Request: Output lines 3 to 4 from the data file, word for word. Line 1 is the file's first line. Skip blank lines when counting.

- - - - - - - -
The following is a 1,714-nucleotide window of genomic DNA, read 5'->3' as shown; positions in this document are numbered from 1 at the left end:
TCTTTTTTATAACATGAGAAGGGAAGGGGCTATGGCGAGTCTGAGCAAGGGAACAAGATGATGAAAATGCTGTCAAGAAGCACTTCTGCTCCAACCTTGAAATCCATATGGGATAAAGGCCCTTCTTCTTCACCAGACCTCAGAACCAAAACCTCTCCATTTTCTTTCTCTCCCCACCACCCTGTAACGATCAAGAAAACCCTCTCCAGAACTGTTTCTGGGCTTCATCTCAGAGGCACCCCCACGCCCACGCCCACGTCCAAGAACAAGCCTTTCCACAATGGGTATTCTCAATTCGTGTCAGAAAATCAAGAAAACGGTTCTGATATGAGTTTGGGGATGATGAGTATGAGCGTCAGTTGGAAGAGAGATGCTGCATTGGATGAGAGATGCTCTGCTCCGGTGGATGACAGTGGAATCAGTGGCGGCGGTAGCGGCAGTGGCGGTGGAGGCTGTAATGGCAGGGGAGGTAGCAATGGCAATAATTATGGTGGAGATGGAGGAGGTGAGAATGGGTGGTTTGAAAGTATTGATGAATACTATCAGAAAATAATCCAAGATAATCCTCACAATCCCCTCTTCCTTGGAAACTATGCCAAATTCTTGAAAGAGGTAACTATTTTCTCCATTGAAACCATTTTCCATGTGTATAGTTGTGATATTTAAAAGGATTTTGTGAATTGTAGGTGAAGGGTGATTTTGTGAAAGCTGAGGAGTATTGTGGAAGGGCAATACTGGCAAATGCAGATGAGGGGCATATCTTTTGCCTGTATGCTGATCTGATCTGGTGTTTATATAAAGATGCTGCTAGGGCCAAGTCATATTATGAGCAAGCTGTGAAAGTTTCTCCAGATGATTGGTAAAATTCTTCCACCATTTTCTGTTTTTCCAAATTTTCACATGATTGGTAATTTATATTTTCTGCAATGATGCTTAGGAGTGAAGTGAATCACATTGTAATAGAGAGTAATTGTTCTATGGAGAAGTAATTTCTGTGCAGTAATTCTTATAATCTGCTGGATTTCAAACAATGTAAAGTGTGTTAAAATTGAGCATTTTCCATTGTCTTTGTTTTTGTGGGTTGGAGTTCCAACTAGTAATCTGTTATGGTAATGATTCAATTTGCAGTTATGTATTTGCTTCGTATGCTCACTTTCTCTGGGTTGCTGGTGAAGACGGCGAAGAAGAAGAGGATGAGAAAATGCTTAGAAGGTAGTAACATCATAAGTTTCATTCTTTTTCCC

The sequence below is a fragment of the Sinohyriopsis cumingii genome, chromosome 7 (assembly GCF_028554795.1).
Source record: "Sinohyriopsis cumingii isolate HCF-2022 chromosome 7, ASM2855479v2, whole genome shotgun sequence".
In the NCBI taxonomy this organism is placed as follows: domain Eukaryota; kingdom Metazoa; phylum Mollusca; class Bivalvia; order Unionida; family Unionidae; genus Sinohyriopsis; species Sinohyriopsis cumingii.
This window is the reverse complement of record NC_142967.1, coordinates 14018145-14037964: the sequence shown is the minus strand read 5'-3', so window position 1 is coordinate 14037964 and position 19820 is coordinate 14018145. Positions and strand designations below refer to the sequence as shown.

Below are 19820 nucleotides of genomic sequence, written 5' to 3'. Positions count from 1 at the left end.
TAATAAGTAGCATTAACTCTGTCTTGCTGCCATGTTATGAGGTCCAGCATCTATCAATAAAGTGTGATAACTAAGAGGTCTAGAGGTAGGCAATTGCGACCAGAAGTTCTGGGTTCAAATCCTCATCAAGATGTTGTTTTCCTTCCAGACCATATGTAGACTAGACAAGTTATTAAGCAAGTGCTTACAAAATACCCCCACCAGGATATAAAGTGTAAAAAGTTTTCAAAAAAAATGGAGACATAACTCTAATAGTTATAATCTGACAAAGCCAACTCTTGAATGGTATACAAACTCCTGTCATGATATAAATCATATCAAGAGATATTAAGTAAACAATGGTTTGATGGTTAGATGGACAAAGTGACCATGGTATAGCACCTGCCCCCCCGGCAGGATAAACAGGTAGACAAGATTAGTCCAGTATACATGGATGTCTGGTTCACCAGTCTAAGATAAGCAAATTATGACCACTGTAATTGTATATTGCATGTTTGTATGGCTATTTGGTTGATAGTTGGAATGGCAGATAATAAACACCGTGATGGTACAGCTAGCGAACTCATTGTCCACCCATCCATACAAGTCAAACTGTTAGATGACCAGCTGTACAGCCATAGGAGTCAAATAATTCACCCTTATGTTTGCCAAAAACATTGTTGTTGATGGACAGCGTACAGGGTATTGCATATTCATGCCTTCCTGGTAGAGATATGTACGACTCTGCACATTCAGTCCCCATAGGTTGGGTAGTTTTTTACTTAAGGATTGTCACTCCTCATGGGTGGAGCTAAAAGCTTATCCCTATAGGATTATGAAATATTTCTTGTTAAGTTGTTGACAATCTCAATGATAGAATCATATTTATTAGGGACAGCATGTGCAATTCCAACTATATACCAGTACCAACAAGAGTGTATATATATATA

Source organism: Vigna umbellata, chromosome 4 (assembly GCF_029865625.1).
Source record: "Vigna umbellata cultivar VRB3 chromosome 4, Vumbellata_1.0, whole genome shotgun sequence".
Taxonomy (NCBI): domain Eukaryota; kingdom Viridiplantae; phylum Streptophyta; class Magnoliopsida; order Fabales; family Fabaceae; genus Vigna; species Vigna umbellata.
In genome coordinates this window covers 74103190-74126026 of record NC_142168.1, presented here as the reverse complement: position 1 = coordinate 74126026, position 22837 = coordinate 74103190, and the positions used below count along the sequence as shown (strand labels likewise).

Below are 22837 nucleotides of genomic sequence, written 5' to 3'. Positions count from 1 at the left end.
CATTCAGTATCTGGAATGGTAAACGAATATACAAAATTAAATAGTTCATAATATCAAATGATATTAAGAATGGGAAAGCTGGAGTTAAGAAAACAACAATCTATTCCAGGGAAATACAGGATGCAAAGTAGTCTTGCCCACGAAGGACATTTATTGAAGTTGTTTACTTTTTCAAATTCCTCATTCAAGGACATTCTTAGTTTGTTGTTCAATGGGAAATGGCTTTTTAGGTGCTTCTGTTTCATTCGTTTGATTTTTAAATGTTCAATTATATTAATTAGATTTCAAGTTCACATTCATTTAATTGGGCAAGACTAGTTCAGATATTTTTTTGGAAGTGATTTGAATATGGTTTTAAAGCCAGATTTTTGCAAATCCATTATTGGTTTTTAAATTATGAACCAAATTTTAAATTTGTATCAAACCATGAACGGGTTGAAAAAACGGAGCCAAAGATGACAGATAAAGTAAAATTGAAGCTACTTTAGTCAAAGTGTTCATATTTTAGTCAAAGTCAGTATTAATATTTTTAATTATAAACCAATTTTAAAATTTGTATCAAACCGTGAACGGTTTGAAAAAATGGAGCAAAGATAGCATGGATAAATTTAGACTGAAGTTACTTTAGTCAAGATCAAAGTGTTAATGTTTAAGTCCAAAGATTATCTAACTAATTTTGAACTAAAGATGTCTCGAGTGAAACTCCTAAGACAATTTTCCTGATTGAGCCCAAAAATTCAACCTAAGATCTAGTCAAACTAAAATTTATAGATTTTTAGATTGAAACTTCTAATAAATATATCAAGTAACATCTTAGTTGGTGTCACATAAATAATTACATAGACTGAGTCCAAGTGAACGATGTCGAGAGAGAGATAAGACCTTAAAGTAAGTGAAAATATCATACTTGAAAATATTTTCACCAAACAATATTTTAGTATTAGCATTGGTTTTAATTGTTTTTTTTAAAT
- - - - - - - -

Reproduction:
The sequence below is a fragment of the Sinohyriopsis cumingii genome, chromosome 7 (assembly GCF_028554795.1).
Source record: "Sinohyriopsis cumingii isolate HCF-2022 chromosome 7, ASM2855479v2, whole genome shotgun sequence".